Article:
In the early 1990s, when a sale to Ontario was in place, Hydro began planning a route for Bipole III on the east side of Lake Winnipeg. The professionals within Hydro considered all of the relevant issues involved in planning a transmission line, including technical, economic, reliability, environment and social.
Later when Hydro established a need for Bipole III for Manitoba’s own needs it stayed with the east-side option. This plan initially called for a line only and no conversion equipment. Hydro had the right plan! Aboriginal consultations and route selection process commenced and continued for several years.
In 2004, the government of Manitoba asked Hydro to cease work on the east side. Reason given was that the province intended to apply to UNESCO for a heritage site designation of some 43,000 square kilometres (km²) of forest on the east side of Lake Winnipeg. There was also a concern over the habitat disruption for woodland caribou in the area.
Hydro professionals reviewed these reasons and deemed them insufficient to cause a costly re-routing. Their extreme concern was documented in reports written in December, 2004 and January, 2005.
These reports werepresented to Hydro’s board and eventually leaked to the public.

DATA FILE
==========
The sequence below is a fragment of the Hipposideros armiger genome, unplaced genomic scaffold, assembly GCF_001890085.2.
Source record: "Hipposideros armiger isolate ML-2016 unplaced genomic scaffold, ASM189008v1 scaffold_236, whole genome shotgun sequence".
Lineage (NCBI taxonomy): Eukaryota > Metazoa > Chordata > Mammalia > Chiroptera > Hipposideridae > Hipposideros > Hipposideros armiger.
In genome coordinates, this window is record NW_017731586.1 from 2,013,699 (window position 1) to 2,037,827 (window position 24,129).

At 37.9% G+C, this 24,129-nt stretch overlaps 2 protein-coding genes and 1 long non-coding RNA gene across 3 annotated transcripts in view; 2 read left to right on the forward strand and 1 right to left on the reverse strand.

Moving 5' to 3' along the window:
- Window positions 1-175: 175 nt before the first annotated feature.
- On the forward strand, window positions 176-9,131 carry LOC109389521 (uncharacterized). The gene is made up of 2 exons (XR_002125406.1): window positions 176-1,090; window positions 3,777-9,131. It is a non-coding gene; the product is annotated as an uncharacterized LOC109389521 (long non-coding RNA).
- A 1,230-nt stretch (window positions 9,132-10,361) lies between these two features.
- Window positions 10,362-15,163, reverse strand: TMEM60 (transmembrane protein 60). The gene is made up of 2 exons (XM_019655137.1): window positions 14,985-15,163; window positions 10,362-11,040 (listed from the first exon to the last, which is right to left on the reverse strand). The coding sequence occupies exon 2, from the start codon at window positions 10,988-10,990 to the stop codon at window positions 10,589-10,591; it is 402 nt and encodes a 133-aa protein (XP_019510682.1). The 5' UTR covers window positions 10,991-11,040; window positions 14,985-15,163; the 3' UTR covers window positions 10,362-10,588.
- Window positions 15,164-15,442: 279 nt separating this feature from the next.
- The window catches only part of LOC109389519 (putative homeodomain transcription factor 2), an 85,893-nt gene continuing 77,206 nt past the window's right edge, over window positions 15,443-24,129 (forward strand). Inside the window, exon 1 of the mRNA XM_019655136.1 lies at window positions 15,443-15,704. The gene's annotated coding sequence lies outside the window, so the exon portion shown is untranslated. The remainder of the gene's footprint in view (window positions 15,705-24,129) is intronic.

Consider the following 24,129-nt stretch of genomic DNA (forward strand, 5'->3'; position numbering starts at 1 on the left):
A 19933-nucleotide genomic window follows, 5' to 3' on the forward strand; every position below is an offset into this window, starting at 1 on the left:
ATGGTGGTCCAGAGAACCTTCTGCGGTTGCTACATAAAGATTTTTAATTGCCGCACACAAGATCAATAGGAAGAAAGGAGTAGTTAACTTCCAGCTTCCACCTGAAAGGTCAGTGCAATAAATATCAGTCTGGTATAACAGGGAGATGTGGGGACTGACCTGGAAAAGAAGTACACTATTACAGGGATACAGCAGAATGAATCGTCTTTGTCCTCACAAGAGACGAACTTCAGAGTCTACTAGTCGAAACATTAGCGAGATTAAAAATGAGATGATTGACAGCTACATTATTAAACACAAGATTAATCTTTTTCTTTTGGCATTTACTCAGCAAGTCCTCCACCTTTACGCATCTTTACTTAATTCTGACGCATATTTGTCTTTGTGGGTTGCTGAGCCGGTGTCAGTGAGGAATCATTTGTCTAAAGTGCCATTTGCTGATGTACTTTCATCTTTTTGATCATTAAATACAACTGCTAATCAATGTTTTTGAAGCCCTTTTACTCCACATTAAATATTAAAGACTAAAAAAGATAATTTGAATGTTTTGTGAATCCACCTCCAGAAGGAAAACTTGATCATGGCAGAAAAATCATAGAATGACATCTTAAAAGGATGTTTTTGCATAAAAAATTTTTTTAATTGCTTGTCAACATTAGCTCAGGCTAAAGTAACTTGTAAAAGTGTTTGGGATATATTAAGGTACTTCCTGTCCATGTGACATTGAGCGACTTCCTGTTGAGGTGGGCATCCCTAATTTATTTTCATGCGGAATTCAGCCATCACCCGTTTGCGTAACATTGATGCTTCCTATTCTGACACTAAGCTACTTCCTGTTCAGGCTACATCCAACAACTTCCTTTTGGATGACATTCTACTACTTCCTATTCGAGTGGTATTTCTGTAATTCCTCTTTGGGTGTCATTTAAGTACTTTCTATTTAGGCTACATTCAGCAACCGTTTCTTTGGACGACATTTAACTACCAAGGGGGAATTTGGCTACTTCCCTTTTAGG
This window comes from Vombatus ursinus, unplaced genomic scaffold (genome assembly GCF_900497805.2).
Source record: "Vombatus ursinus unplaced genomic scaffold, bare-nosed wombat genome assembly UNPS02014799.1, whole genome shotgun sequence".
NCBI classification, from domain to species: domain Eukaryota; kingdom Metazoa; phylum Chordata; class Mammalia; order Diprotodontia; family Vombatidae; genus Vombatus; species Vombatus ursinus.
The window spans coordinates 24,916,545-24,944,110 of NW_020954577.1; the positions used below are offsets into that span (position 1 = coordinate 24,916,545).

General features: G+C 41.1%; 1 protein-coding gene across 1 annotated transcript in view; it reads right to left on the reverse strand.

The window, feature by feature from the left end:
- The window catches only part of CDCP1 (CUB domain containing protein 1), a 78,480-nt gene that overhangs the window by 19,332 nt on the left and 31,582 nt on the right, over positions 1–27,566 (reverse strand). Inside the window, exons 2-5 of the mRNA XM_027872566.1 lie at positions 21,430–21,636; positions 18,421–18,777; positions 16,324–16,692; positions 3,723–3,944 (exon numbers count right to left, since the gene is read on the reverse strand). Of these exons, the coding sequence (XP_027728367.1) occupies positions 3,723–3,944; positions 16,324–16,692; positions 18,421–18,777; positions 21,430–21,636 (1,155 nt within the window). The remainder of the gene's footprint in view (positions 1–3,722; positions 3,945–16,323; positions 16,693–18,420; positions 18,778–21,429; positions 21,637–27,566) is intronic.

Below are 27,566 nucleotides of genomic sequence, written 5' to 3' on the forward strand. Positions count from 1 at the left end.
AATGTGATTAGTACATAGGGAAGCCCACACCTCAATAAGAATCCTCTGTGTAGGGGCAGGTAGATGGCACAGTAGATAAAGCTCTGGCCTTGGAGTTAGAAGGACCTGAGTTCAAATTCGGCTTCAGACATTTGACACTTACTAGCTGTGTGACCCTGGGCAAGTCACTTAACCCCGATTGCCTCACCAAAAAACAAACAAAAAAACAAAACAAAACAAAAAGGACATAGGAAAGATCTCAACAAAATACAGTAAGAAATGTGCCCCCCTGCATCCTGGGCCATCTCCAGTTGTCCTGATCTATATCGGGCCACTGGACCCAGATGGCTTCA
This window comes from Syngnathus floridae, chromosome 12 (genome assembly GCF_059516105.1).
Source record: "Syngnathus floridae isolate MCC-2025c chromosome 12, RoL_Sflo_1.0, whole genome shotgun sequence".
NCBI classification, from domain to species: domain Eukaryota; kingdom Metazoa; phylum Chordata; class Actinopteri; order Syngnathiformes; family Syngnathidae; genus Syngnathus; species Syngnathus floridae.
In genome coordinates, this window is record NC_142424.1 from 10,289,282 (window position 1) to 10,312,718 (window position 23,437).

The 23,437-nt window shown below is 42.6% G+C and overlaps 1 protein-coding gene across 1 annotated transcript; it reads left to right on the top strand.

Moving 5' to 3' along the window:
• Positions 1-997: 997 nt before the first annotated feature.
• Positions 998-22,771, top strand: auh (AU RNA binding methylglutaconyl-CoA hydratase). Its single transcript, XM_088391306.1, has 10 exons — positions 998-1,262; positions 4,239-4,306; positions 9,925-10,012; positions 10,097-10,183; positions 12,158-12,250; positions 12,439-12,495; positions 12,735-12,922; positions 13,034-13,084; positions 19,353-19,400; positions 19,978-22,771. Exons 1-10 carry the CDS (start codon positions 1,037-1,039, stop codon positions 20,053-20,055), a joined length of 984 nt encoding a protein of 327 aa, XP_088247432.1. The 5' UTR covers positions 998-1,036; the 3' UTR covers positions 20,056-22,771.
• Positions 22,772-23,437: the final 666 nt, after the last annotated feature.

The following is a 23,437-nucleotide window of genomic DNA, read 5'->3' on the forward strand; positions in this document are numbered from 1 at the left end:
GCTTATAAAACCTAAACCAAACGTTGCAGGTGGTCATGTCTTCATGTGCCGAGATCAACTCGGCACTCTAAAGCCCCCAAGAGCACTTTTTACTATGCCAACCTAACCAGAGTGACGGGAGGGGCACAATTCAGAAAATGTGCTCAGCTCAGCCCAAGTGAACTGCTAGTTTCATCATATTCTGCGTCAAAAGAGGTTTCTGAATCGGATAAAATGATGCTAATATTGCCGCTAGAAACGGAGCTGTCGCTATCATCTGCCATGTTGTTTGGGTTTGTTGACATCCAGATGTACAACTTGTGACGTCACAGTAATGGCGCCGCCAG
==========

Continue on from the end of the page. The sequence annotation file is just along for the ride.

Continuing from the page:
Undaunted, the government directed Hydro to abandon all work on the east side. The east side was no longer an option! The remaining option for the line was a route on Manitoba’s west side, near the Saskatchewan border.
After an approximately two-year period, engineering studies discovered a shocking engineering condition. The west-side route, which was some 54 per cent longer than the east side, would not work in conjunction with the existing bipoles. Costly conversion equipment was needed.
The conversion equipment requirement was a crucial revision to the engineering plan. This discovery figuratively threw a monkey wrench into the Bipole III plan. What started off as a perceived simple rerouting of a transmission line, exploded into a costly engineering revision.
The prudent course of action would have been to put the line back to the east side.
Government stubbornly refused. It reminded Hydro the east side was not an option. At this juncture the project essentially fell off the rails.